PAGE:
The world of work today is in many ways unrecognisable from my early career in media sales in the late eighties, early nineties (that does make me one of the oldest people in media!)
As a media sales executive my tools were a phone, a lever arch file and if budget permitted, bespoke 35mm slide* decks for important pitches!
Email wasn’t mainstream which was fortunate, as we didn’t have computers.
The only people who had mobile phones were self-made business people with strong arms.
In sales, we rarely worked past 5.30pm and never worked at the weekend.
Fast forward 20 years or so, and huge advances in technology have changed how we work, but is it for the better?
Bruce Daisley who is the author of the Sunday Times No#1 bestseller “The Joy of Work” and hosts the UK’s number one business podcast Eat, Sleep, Work, Repeat thinks not.
Bruce, who started his career in media sales has worked at Emap, YouTube/Google and now leads Twitter’s EMEA business, so has a deep understanding of the modern media sales and tech led working culture.
According to Bruce, “since the inception of email 15 years ago the average working day has gone up from seven and a half working hours a day to nine and a half hours a day”.
In fact, in America there’s an expectation in some places for employees to stay online, connected to their work, for 70 hours a week. This new way of working is creating a burnout epidemic. People are in a state of over-stimulated exhaustion since email went onto our phones.
Work is no longer fun for many. Nor have our longer hours resulted in greater productivity, in fact productivity in the UK is amongst the lowest in Europe. Why is that?
Bruce is passionate about workplace well-being and changing how we work to bring joy back to work.
His approach to the book is similar to the writing of Malcolm Gladwell and Dan Pink in that he takes the latest research in neuroscience and behavioural science as well as ‘people analytics’ to create simple steps everyone can take to make their work a much happier place. All of his suggested actions are backed by strong research.
So, if you are working in a stressful environment with a long hours culture what can you do?
He focuses his advice around three areas:
- Recharge – how we can restore our energy, enthusiasm and creativity at work
- Sync – how to bring teams closer, enhancing collaboration and building collective intelligence. “We all have a need to belong. We are stronger, more energised and more collaborative when we are in sync with each other”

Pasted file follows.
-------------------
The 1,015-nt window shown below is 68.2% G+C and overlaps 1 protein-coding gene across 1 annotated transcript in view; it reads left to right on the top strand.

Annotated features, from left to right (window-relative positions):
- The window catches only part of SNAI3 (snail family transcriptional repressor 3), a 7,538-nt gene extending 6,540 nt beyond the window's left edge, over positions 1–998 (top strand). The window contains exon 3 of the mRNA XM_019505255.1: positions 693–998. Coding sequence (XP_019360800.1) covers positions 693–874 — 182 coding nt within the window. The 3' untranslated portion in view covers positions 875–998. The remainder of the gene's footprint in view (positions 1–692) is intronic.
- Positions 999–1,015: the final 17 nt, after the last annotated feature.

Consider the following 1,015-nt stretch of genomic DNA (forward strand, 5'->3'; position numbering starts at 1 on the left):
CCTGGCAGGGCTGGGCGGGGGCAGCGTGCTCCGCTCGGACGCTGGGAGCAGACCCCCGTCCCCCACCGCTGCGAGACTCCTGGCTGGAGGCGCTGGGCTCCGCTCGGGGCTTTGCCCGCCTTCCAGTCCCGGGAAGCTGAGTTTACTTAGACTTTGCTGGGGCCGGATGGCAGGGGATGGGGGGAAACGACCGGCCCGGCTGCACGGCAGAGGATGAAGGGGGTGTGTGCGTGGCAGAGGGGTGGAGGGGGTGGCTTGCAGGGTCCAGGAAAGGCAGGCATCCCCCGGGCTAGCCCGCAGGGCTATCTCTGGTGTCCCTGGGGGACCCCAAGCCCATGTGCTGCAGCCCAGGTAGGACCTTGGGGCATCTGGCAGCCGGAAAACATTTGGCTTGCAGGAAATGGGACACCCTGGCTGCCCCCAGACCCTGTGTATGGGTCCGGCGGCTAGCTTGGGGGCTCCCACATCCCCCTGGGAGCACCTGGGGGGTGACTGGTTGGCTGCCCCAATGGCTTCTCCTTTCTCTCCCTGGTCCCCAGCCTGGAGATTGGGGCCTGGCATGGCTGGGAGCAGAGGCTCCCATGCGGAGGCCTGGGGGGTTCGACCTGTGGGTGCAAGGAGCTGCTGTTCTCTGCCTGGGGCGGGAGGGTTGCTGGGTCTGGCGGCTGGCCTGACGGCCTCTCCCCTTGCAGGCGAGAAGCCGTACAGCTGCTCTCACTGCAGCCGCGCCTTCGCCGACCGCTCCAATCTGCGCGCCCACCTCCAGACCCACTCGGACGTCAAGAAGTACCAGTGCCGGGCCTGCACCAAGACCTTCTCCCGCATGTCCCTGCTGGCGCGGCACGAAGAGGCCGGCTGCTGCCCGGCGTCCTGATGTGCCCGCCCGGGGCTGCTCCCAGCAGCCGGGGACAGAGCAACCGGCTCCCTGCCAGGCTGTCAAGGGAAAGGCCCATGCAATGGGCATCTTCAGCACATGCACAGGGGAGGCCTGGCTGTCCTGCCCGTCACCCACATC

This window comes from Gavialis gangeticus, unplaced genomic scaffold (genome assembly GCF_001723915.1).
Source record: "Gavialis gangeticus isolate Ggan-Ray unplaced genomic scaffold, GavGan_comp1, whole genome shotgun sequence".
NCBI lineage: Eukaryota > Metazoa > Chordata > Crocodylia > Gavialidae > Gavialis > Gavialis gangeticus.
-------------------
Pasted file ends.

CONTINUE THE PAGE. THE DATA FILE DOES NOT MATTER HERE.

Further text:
- Buzz – a sense of engagement and positive energy, created through two phenomena: positive affect and psychological safety. Psychological safety means that no one will be punished or humiliated for errors, questions, requests for help or delivering straight feedback to senior people.
“Teams who are positive and who feel free to speak their mind are unconquerable. Ideas flow. Nothing looks as though it can stand in their way”
Top Takeaways from this book…
I have split the Bruce’s’ top tips into two areas: actions you as an individual can take and actions leaders can take. These are often small steps that can achieve remarkable results.
Top 10 Actions for Individuals:
- Find time to do deep focused work with no distractions a few times a week
- Stop celebrating over-work. 40 hours is enough.
- Turn off email and social media notifications on your phones, particularly in meetings, after work and at weekends – being “always on’’ has been shown to increase stress levels
- Take a proper lunch break away from your desk
- Try out ‘walking’ meetings – going for a walk can unleash your creativity
- Don’t assume your work culture is inevitable and can’t be changed. It can.
- Get lots of sleep
- Allow yourself time to do nothing – constant busyness doesn’t achieve more. Try exercising or travelling on the tube without listening to music.
- Focus on one thing at a time – multi-tasking is a myth
- Have a laugh – celebrate the funny people in a team
Top 10 Actions Leaders/Managers can take to create Sync and Buzz in your teams:
- Get people talking to each other. Where you put the kettle/water cooler is important!
- Question the meetings you organise – are they all needed, could they be shorter?
- Organise social gatherings for your team
- Don’t send work emails at the weekend
- Know when to leave people alone to work and when to bring them together
- Admit when you make mistakes
- Frame work projects or problems as challenges that everyone on the team can be involved in overcoming. Encourage people to question and be curious
- Keep your teams lean – 8 or 9 people max
- Ban mobile phones in meetings
- Get people to go home on time
As Bruce states in the book, “Everyone wants to do a job they are proud of. We all love the sense of delight from laughing with our colleagues”. The world of work would be a much happier, fun place if people adopted his ideas.
The book is brilliant and Bruce’s website is also a treasure trove of ideas and short videos that you could bring into team sessions to start a discussion on ideas you might want to introduce. Take a look at: http://eatsleepworkrepeat.com/